I Was Awarded Durational Alimony – What Does That Mean?
There are a number of different types of alimony that courts can award during divorce in Florida, each of which is aimed at filling a specific need. Permanent alimony, for instance, is usually only awarded following the end of a marriage that lasted more than 17 years, where one of the parties is unable to financially support him or herself. Bridge-the-gap and rehabilitative alimony, on the other hand, help lesser earning spouses obtain the training and education they need to help them become self-sufficient. Durational alimony, however, is perhaps the most commonly awarded type of alimony and is usually awarded after the end of moderate-term marriages.
When is Durational Alimony Awarded?
Courts can choose when to award durational alimony, but it is used most often in divorce cases where the marriage in question was of moderate duration (i.e. it lasted more than seven, but less than 17 years). Durational alimony is awarded when permanent alimony isn’t warranted, but a lesser earning spouse still requires consistent, ongoing support for a limited period of time. Judges will only award durational alimony after assessing a number of factors, including:
- The requesting party’s need for financial support and the other spouse’s ability to provide it;
- The standard of living during the marriage;
- Whether one spouse worked less in order to provide primary childcare to the couple’s children;
- The value of the parties’ separate assets; and
- The parties’ incomes, education, and employability.
How much a party must pay in durational alimony will also be dictated by these factors.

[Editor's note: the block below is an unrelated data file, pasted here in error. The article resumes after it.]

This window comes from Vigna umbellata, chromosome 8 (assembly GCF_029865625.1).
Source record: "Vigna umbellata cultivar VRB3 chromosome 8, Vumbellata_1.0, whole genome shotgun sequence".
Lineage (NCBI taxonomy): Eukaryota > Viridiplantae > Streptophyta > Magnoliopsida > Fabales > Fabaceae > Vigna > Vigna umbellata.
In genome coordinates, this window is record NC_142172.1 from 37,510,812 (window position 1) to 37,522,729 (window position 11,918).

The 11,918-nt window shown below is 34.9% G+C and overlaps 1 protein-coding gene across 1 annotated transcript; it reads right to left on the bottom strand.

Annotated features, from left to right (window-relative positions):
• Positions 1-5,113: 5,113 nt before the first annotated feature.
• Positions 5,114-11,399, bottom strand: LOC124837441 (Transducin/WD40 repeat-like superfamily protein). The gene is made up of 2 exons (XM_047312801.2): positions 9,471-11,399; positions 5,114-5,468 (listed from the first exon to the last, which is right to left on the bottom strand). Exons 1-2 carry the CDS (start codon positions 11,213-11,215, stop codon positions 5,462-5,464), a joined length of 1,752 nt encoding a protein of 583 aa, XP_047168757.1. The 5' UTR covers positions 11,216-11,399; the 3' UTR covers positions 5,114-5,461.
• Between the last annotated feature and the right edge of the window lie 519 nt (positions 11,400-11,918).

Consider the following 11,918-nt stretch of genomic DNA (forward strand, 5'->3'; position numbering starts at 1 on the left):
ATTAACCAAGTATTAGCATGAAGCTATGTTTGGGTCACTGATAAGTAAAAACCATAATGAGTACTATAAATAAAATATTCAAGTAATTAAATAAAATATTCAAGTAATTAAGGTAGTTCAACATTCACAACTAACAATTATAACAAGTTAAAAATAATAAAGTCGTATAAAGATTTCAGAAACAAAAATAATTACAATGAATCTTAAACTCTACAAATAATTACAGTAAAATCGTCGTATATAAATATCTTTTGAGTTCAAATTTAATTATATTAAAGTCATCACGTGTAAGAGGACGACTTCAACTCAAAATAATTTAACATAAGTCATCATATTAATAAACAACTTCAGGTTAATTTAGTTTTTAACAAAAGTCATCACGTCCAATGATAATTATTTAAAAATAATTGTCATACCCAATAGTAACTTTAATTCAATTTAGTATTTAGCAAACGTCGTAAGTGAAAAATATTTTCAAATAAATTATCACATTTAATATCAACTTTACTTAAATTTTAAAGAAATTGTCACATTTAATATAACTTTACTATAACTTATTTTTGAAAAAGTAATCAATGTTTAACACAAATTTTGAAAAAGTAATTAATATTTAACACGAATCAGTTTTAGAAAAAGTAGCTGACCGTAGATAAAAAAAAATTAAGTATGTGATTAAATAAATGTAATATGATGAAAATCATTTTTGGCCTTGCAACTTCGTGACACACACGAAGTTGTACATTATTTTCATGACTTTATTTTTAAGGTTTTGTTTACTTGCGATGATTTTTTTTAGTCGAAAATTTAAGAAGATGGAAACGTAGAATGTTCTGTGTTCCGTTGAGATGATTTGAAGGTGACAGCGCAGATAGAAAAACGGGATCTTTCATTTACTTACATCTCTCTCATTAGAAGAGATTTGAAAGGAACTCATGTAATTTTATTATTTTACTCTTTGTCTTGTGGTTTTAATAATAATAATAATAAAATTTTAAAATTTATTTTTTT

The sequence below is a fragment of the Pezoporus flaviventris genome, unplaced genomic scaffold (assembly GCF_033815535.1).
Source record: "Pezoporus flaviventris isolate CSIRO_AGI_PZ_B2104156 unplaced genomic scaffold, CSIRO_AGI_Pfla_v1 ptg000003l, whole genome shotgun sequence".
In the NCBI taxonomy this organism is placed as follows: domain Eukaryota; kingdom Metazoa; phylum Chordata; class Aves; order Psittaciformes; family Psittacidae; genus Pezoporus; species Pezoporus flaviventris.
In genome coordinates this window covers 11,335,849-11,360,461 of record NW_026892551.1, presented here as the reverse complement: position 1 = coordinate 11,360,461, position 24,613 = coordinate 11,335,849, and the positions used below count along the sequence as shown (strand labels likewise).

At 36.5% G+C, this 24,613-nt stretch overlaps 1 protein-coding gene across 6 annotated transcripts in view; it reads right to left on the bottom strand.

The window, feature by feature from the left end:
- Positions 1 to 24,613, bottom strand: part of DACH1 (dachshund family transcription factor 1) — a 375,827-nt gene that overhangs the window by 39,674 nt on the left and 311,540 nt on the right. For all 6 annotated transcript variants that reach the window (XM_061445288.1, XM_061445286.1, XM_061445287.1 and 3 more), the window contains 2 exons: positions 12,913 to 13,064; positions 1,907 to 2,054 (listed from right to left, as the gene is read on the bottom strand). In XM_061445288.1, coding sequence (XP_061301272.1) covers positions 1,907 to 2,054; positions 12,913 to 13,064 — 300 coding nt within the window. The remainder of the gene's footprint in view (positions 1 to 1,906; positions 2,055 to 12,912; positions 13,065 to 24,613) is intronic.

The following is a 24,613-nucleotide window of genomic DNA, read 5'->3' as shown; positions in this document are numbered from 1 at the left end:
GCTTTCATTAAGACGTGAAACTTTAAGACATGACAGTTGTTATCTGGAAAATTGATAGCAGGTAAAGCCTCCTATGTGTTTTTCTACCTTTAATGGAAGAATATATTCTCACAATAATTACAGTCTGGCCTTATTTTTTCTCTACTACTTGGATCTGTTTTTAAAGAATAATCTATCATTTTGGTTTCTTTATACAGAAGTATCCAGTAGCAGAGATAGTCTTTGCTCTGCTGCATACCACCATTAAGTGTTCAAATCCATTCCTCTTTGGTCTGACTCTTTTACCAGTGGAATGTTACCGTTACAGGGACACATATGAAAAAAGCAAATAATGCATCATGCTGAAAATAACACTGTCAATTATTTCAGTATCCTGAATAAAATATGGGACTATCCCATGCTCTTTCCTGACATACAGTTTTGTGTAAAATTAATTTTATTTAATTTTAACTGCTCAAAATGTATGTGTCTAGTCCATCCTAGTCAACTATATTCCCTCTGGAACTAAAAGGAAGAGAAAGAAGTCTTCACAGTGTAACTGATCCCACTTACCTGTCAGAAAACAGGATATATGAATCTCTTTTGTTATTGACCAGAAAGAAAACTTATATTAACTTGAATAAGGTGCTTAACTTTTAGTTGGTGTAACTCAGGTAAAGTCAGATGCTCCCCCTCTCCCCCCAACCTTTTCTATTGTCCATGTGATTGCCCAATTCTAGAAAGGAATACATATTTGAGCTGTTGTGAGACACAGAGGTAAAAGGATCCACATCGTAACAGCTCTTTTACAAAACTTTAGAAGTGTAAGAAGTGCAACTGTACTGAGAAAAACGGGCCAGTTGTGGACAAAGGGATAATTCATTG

How Long Does Durational Alimony Last?
Durational alimony can be awarded for any amount of time and in an amount that varies depending on the parties’ financial circumstances. Courts have clarified, however, that durational alimony cannot be awarded for a period of time that exceeds the length of the marriage. If, for instance, a marriage lasted for ten years, a court would not award durational alimony for longer than a ten year period. In fact, the duration would probably be much shorter.
Can Durational Alimony be Changed?
As a general rule, durational alimony isn’t subject to modification, at least as far as the duration of payments goes. Similarly, durational alimony can rarely be terminated early, unless the petitioning party can show that a real change of circumstances in the parties’ situations has made continuing the payments unjust. The amount of the payments, however, can be modified if the person requesting the change can demonstrate that he or she has undergone a substantial change in circumstances. A person who receives durational alimony can also ask the court to extend payments past the original termination date, but such a request will usually only be approved if there are exceptional circumstances that reveal an ongoing need for support.
Our Experienced Largo Alimony Lawyers are Here to Help
If you have questions about durational alimony and whether you could be entitled to receive it, or be required to pay it upon divorce, please contact Cairns Law and set up a meeting with one of our experienced Largo alimony attorneys. You can reach a member of our legal team by calling 727-683-1472 or by completing one of our online contact forms.